Artist Joanna Whittle talks about her painting 'Rain Tent', which is on display in the John Moores Painting Prize 2018 exhibition at the Walker Art Gallery 14 July to 18 November 2018.

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  • Deluges - Public commission for Kelham Island Industrial Museum and KICA. A series of 12 plaques installed on Alma Street , Sheffield, 2018

  • Island and Water, Steel, Stone - Mural and ceramic pieces as part of a wider public commission- CITU , Sheffield, 2018

  • Clapton to Centre Point, 1183 Trees, Museum of London- A year long residency funded by The London Arts Café in collaboration with the Natural History Museum. Culminating in a final show at the Museum of London, 2003-2004

  • Badly Led Lives, Tower records / Piccadilly, London : An installation at Piccadilly Underground Station in association with Bowie Arts, 2002

  • New Paintings, Agnews, London, Solo Show, 2001


  • Bethlehem Boys Club, Sidney & Matilda , Sheffield, 2018

  • Confluence at Bloc , Bloc Projects, Sheffield, 2018

  • Sense of Place, White Room Gallery, Sheffield, 2018

  • Body, Cupola Gallery, Sheffield, 2018

  • Land♦Scape, Exchange Berlin, Berlin, 2018

  • Confluence, Herrick Gallery, London, 2018

  • Uncommon or Garden, Jugg Art Foundation, Ipswich, 2018

  • John Moores Painting Prize, Walker Art Gallery, Liverpool, 2018

  • Brownfield Research Centre, AirSpace Gallery, Stoke-On-Trent, 2018

  • Public Commission, Kelham Island, Sheffield, 2018

  • Unique Beauty, Cupola Gallery, Sheffield, 2017

  • Strangelands, Collyer Bristow Gallery, London, 2017

  • End of Beginnings, Mandell's Gallery, Norwich, 2016

  • Various Species, Greystone Industries, Wickham Market, 2016

  • Sad But True, Dance East, Jerwood Dance House, Ipswich, 2016

  • Atrium Summer Exhibition, University of Suffolk, Ipswich, 2015

  • Atrium Winter Show, University of Suffolk, Ipswich, 2014

  • Winter Show, Subterranean Boulevard Gallery, Ipswich, 2014

  • Celeste Art Prize, 2006

  • Deck of Cards, 39 Gallery, London, 2006

  • Group Show, Keith Talent Gallery, London, 2005

  • Hand In Hand We Walk Alone, Clapham Art Gallery, London, 2005

  • Pocketscopic, Sartorial Contemporary Art, London, 2005

  • Christmas Tree, 39 Gallery, London, 2004

  • Aftershock, Oneaspace, Hong Kong, 2004

  • Pub Crawl, 39 Gallery, London, 2004

  • Francis Bacon as an Exquisite Corpse, 39 Gallery, London, 2003

  • Drawing Show, Keith talent Gallery, London, 2003

  • Four Colleges Show, AT Kearney, London, 2002

  • New Painters, Group Show, Agnews, 2001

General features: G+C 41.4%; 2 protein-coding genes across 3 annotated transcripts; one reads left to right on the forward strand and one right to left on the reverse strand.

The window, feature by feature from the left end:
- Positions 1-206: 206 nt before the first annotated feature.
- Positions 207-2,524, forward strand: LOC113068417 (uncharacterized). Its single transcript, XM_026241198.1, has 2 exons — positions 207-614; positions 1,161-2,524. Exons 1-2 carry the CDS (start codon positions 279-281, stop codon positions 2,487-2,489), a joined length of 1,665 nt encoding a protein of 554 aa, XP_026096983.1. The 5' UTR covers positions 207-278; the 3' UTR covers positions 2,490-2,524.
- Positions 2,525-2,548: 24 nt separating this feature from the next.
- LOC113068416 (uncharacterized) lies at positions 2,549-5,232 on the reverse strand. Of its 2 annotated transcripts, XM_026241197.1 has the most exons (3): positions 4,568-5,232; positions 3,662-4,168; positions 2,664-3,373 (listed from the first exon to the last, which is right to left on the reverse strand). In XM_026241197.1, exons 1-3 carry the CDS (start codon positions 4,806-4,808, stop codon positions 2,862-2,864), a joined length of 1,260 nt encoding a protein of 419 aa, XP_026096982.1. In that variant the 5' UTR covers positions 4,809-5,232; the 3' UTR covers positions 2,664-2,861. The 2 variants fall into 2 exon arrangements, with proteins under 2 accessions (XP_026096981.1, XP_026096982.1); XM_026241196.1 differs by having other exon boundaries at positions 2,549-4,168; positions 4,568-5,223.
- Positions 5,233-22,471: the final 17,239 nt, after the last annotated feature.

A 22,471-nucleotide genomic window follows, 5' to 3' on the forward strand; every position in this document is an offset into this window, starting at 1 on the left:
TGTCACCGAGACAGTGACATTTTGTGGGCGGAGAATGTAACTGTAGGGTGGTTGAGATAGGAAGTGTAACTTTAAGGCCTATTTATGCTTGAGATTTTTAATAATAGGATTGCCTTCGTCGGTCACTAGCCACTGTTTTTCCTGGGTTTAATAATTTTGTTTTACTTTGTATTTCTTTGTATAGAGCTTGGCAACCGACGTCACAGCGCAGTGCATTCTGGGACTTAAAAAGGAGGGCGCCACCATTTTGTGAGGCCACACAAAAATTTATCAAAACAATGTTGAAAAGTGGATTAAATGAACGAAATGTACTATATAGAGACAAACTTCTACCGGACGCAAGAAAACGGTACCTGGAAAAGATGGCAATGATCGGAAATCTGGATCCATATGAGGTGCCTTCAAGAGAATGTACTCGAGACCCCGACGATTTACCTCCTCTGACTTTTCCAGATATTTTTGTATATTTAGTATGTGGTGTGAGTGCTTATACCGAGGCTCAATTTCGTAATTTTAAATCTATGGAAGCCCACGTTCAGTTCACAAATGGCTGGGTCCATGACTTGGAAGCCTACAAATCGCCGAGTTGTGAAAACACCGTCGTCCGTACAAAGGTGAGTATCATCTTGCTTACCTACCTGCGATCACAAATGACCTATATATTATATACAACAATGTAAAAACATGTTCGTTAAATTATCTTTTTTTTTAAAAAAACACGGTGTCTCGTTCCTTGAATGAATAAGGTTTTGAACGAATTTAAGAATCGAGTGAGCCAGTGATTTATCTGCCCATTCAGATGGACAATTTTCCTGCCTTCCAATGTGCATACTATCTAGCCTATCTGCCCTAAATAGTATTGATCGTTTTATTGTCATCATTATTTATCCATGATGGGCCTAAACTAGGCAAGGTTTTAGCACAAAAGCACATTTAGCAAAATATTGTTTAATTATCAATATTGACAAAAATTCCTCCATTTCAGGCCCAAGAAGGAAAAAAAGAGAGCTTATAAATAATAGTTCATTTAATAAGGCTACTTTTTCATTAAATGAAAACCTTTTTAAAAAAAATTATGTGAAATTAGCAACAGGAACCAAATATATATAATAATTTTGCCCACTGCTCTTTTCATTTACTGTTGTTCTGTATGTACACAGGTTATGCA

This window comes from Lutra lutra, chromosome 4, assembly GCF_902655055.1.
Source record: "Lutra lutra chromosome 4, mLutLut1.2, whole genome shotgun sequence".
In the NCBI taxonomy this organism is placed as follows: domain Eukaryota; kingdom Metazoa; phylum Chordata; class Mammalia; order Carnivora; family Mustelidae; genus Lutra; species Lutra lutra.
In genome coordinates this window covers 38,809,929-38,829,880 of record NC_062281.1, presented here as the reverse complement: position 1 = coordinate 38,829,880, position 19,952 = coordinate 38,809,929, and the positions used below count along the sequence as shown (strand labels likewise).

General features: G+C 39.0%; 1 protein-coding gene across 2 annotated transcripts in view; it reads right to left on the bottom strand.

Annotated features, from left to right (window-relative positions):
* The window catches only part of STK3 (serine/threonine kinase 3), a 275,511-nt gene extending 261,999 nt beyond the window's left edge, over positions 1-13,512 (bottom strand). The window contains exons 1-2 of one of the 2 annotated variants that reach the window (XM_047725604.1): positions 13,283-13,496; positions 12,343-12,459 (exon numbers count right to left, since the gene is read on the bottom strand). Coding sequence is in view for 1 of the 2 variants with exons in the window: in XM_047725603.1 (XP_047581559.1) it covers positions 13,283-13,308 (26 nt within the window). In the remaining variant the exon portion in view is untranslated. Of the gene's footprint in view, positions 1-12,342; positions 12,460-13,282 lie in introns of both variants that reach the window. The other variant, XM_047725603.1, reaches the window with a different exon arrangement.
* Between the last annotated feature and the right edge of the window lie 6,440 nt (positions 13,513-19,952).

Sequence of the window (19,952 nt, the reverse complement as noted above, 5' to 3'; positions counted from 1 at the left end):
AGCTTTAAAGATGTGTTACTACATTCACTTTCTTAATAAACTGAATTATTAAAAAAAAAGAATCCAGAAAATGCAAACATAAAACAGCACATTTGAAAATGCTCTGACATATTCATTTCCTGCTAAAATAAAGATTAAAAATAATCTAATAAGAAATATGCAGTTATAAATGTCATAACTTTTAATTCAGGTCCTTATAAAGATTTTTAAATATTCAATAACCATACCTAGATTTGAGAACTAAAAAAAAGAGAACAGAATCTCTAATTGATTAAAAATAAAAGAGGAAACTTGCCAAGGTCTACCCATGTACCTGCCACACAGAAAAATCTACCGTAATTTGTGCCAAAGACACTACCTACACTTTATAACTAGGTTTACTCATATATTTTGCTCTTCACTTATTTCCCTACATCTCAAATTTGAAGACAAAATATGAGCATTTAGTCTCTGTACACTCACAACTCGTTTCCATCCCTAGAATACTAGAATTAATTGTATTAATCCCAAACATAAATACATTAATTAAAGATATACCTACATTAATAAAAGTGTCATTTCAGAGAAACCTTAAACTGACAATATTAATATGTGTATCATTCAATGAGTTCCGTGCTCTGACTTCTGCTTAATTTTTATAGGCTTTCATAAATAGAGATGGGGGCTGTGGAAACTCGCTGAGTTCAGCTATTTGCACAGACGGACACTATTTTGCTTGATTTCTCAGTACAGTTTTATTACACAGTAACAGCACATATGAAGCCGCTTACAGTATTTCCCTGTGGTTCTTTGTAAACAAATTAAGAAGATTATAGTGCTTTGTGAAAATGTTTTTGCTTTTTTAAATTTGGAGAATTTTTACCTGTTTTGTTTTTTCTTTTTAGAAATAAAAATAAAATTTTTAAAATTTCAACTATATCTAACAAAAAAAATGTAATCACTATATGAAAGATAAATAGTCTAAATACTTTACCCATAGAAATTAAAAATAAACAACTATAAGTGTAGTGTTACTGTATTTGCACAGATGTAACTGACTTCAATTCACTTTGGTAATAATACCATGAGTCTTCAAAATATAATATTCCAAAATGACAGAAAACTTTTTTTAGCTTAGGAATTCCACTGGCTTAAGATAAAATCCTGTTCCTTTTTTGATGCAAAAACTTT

• Collector’s Choice, Exit Art, New York, 2000

  • Assembly, Stepney City, London, 2000

  • Summer Show, Beaux Arts, London, 2000


  • LAC Residencies in the City, London, 2004

  • Jardine Lloyd Thompson Painting Prize, London, 2000

  • TI Group Painting Prize, London, 2000

  • NADFAS Greater London Art Bursary, London, 1999

  • John Crane Summer Travel Award, London, 1999

  • Bundy, New York Travel Award, London, 1999

  • Amy Sadur Freidlander Memorial Art Fund, London, 1998


  • John Moores Painting Prize, Exhibition Catalogue, 2018

  • Expressions, ERPI, ISBN 978-2-7613-1975-1, p217, 2007

  • Celeste Art Prize, Catalogue, 2006

  • Art & Cities, Issue 14, Catalogue, 2004

  • Miser & Now, 2004

  • Art & Cities, Issue No.13, 2003

  • Joanna Whittle: New Paintings, Catalogue, 2001

  • Time Out, October 18-25, 2000

  • The TI Art Group Collection, Catalogue of Collection, 2000

  • Assembly, Catalogue, 2000


  • MA Fine Art, Painting, Royal College of Art, London, 2000

  • BA (Hons) Fine Art, Painting, Central Saint Martins, London,1997

Joanna Whittle


The work deploys material and illusory qualities of paint in an exploration of both real and imagined landscapes.  

The subjects are an enactment of romantic notions of the ruin with decaying structures and verdigrised surfaces. However, the buildings and sites are more contemporaneous such as the control tower from a former US air base and the paintings often contain signifiers suggesting on- going, furtive activity.

Recent work features temporary structures such as festival marquees or fairground equipment and treats them in the same way as more permanent structures. Tent canvas greens and bright fairground colours fade and peel. The impermanent nature of these structures undermines their solidity as they sink in to mud or water and there is evidence of very recent activity, with strings of lights still lit and flags hanging.

The paintings are often constructed from several elements giving them a frozen static quality.  The weather is oppressive, about to storm or bring up a wind whilst red light reflects from clouds. The water or mud isolates structures and trees, making islands and increasing the sense of something being not quite right.  Rather than the uncanny however, the paintings pursue those small moments of uncertainty, or hesitancy in our understanding or perception of reality and consequently realism. Elements give way to each other – grass becomes mud, becomes water which undermines the stillness, there is an undercurrent of flux or motility, of places emerging and submerging.

The overanxious handling of the subject matter is almost forensic, each element is studied and exposed. But equally elements give way to fluid and rough rendering to undermine this certainty. The paintings are on a small or miniature scale  making these worlds more focused and intense. They are not bodily landscapes but rather operate as small hallucinations or worlds running concurrently or beneath reality, formed by minute perceptions.